A large majority of voters say the Senate should allow witnesses to testify during President TrumpDonald TrumpTrump takes shot at new GOP candidate in Ohio over Cleveland nickname GOP political operatives indicted over illegal campaign contribution from Russian national in 2016 On The Money — Dems dare GOP to vote for shutdown, default MORE's impeachment trial, according to a poll from Quinnipiac University.
Of those surveyed, 75 percent said they think that witnesses should be allowed to testify in the trial. Along party lines, 49 percent of respondents who identified as Republicans said that they thought there should be witness testimony while 95 percent of Democrats and 75 percent of independents said the same.
The growing call for witnesses from Democrats has hit a fever pitch following a New York Times report on former national security adviser John BoltonJohn BoltonOvernight Defense & National Security — Milley becomes lightning rod Joint Chiefs Chairman Milley becomes lightning rod on right Ex-Trump adviser Bolton defends Milley: 'His patriotism is unquestioned' MORE's book manuscript in which he says the president told him not to release military aid to Ukraine unless Kyiv investigated his political rivals.
After the bombshell report, some GOP senators seemed to waver on whether to call witnesses and has seemed to thwart Senate Majority Leader Mitch McConnellAddison (Mitch) Mitchell McConnellGOP political operatives indicted over illegal campaign contribution from Russian national in 2016 McConnell privately urged GOP senators to oppose debt ceiling hike On The Money — Dems dare GOP to vote for shutdown, default MORE's (R-Ky.) plan to keep the impeachment trial short.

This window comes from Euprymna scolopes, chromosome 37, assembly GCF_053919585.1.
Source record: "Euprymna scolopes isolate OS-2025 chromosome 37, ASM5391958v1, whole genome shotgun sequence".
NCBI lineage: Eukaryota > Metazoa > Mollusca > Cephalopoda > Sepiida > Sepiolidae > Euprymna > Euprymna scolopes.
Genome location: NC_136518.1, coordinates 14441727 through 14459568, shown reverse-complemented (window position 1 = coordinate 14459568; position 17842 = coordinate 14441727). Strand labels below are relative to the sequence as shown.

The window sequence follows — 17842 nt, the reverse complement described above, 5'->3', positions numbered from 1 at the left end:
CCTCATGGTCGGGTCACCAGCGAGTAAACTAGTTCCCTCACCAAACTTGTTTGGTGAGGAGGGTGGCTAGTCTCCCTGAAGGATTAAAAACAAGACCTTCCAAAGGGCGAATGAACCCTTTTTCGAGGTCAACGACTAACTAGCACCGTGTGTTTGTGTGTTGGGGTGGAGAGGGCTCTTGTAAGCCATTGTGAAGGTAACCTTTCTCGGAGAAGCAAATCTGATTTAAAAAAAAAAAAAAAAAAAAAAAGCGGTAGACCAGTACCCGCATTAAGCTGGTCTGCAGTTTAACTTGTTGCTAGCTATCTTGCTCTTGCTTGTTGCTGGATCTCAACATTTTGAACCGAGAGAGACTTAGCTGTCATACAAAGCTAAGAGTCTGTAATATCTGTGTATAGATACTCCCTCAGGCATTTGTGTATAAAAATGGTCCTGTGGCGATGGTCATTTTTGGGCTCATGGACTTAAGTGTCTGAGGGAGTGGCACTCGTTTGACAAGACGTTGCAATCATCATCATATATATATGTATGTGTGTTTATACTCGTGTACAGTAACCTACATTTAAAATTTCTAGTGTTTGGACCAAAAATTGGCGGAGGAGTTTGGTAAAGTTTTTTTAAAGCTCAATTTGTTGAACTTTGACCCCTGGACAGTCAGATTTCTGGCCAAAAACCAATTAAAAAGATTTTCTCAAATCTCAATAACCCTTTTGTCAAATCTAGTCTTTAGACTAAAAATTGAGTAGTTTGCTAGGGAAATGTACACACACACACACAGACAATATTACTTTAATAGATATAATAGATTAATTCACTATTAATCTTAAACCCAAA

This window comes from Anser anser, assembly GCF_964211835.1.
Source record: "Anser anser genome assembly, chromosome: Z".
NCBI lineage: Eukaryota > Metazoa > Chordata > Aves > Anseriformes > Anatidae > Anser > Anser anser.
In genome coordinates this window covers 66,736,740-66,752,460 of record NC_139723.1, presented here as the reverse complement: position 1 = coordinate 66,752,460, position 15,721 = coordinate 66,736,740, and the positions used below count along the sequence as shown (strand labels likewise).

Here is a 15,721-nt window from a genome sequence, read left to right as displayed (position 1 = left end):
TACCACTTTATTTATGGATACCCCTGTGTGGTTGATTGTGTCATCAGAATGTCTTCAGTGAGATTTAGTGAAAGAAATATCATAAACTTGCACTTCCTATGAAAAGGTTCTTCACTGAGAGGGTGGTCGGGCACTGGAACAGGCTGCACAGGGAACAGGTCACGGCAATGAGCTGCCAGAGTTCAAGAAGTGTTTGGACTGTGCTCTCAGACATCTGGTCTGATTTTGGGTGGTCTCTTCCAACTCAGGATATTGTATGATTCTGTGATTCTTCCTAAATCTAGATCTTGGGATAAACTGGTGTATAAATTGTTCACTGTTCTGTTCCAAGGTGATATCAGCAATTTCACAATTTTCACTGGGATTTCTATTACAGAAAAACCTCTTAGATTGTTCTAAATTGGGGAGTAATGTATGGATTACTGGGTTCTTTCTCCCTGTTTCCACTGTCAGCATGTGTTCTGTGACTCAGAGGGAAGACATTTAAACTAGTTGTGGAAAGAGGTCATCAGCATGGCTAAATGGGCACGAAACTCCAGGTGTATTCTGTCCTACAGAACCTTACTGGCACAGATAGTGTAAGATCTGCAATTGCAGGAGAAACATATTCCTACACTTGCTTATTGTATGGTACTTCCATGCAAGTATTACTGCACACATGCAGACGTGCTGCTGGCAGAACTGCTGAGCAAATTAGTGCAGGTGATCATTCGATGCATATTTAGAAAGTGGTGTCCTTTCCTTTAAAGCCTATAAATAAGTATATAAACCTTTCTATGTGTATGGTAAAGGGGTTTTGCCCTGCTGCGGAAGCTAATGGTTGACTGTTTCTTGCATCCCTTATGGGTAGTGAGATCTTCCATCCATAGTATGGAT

The impeachment proceedings against Trump are now two weeks in, and some GOP senators such as Sens. Mitt RomneyWillard (Mitt) Mitt RomneyGOP senator will 'probably' vote for debt limit increase Five questions and answers about the debt ceiling fight Warren, Daines introduce bill honoring 13 killed in Kabul attack MORE (Utah) and Susan CollinsSusan Margaret CollinsMcConnell privately urged GOP senators to oppose debt ceiling hike GOP senator will 'probably' vote for debt limit increase Welcome to ground zero of climate chaos MORE (Maine) seem to be warming to the idea of having Bolton testify.
"There may be heated debate among lawmakers about whether witnesses should testify at the impeachment trial of President Trump, but it's a different story outside the Beltway," Quinnipiac University Poll analyst Mary Snow said. "Three-quarters of American voters say witnesses should be allowed to testify, and that includes nearly half of Republican voters."
Despite the overwhelming call for witness testimony, those surveyed remained narrowly divided on the question of whether the Senate should remove Trump from office, with 48 percent saying they should not, and 47 percent say they should.
This was unsurprisingly split heavily along party lines, with 2 percent of Republicans saying the president should be removed and 92 percent of Democrats saying the same. Of those who identified as independents, 44 percent said they thought the president should be removed from office.
Of those surveyed who said they have an opinion on if Trump should be removed, 89 percent said they are firm in their choice — while 10 percent said they could possibly be swayed to change their mind, according to the poll.